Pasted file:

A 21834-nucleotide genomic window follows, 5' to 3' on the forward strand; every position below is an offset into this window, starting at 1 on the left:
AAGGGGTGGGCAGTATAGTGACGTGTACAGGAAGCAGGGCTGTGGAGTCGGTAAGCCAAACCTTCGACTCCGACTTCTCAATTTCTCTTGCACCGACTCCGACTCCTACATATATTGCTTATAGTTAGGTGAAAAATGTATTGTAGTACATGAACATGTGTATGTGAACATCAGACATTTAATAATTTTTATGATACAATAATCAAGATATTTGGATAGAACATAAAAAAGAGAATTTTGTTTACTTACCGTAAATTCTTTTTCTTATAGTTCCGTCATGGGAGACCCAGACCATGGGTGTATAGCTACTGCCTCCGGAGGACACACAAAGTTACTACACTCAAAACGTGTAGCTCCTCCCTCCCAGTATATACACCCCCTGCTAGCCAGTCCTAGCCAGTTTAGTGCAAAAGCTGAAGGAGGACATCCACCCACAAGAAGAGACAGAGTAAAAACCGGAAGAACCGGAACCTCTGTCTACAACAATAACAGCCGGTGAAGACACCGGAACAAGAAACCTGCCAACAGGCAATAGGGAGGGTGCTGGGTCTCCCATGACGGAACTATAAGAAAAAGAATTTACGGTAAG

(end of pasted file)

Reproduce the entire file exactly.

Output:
A 21834-nucleotide genomic window follows, 5' to 3' on the forward strand; every position below is an offset into this window, starting at 1 on the left:
AAGGGGTGGGCAGTATAGTGACGTGTACAGGAAGCAGGGCTGTGGAGTCGGTAAGCCAAACCTTCGACTCCGACTTCTCAATTTCTCTTGCACCGACTCCGACTCCTACATATATTGCTTATAGTTAGGTGAAAAATGTATTGTAGTACATGAACATGTGTATGTGAACATCAGACATTTAATAATTTTTATGATACAATAATCAAGATATTTGGATAGAACATAAAAAAGAGAATTTTGTTTACTTACCGTAAATTCTTTTTCTTATAGTTCCGTCATGGGAGACCCAGACCATGGGTGTATAGCTACTGCCTCCGGAGGACACACAAAGTTACTACACTCAAAACGTGTAGCTCCTCCCTCCCAGTATATACACCCCCTGCTAGCCAGTCCTAGCCAGTTTAGTGCAAAAGCTGAAGGAGGACATCCACCCACAAGAAGAGACAGAGTAAAAACCGGAAGAACCGGAACCTCTGTCTACAACAATAACAGCCGGTGAAGACACCGGAACAAGAAACCTGCCAACAGGCAATAGGGAGGGTGCTGGGTCTCCCATGACGGAACTATAAGAAAAAGAATTTACGGTAAG